After spending the last 31 years behind bars for his third armed robbery conviction, Arkee Chaney walked out of Hill Correctional Center in Galesburg, IL a free man on Tuesday, June 23.
Chaney, 76, was sentenced to natural life in the late 1980s after he and another man robbed a cab driver at knifepoint on the Far South Side of Chicago.
It was Chaney’s third class X conviction according to Illinois’ punitive “three strikes” law, which allows prosecutors to seek mandatory life sentences allowing judges no other choice than to send people away for life—Arkee was sentenced to life in prison.
Thanks to Wendy Bloom and Daniel Carlomany at Kirkland & Ellis LLP along with the Illinois Prison Project who tirelessly fought for his renewed freedom, Chaney’s sentence was commuted to time-served by Gov. J.B. Pritzker.
While incarcerated, Chaney’s interest turned to art — something he was unable to pursue before his conviction. He said, “his life would have been different if he had been able to pursue art earlier.”
Chaney stopped attending school at a young age and got caught up with the wrong crowd. He was often teased because of his name—originally named after his father Mable—which caused a lot of fights between him and the other students. “Those were the worst years of my young life,” he said. Arkee hated school but loved the attention he would get from his drawings. “I would be asked to stay after school around the holidays to draw decorations for the hallways, classrooms, and windows,” he said.
Chaney said, “I always loved art, but I didn’t always know how to do art.” He began tracing cartoon caricatures from the funny papers when he was seven years old. “I was never serious about my art, but after doing it for so long I became good at it.”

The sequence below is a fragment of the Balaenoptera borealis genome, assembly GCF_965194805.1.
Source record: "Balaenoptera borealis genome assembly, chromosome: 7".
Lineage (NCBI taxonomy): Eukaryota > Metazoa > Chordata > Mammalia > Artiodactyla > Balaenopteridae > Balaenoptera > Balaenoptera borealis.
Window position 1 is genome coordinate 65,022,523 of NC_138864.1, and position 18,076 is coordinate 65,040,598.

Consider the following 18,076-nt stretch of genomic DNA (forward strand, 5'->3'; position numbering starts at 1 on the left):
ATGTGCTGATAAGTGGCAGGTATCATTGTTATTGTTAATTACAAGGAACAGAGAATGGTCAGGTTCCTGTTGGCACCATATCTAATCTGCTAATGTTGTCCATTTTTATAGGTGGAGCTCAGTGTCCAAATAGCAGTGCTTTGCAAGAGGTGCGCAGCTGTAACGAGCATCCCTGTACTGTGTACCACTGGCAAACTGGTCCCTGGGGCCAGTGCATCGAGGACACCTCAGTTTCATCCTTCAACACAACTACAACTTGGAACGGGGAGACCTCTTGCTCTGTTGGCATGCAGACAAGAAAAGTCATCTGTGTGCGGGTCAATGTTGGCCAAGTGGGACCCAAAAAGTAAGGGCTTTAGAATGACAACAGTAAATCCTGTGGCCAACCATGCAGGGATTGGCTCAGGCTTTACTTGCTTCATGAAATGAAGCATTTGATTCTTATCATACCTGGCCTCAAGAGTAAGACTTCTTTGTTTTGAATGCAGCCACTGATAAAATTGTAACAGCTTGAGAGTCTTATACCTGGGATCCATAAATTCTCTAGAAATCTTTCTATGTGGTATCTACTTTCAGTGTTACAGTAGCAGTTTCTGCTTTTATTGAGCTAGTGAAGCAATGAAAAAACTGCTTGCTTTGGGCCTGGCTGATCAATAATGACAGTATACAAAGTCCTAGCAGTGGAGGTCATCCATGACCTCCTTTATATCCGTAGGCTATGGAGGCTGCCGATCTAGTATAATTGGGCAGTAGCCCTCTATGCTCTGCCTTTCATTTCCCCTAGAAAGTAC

His mother bought him a drawing book and a box of coloring pencils during his teenage years after noticing his creative potential. “Those supplies must have cost her about twenty dollars all together, but I was in seventh heaven,” he said.
As time passed by, so did Chaney’s interest in art. “I don’t recall when or how it happened, but as the years passed by, I stopped drawing,” he said. He would rediscover his passion for art while serving time in the Illinois Department of Corrections (IDOC).
In the 1980s while serving time at Graham Correctional Center, Chaney got a job working as a cartoonist for the prison newspaper. “Years had passed since I’d drawn cartoons, or anything for that matter, but it came back to me quite easy,” he said. Chaney said he is never short of ideas for cartoons, paintings, or poems. “My best work comes naturally, I don’t force anything,” he said.
From Graham, he was transferred to East Moline Correctional Center where he was first introduced to ceramics. “I didn’t know what the word ceramic meant before I got there,” said Chaney. His first impression of the ceramics room after seeing everyone in there working was much different from how he feels today. “I thought they were a bunch of suckers who needed to get a life,” he said. He couldn’t understand why someone would sit for hours doing that type of work.
“Ronny introduced me to ceramics and taught me the fundamentals of glazing,” said Chaney. Ronny, who ran the ceramics room, was familiar with Chaney’s work as a cartoonist and thought he might take a liking to ceramics. “I fell in love with ceramics and after three or four months I was one of the best, if not the best, glazer at East Moline,” he said.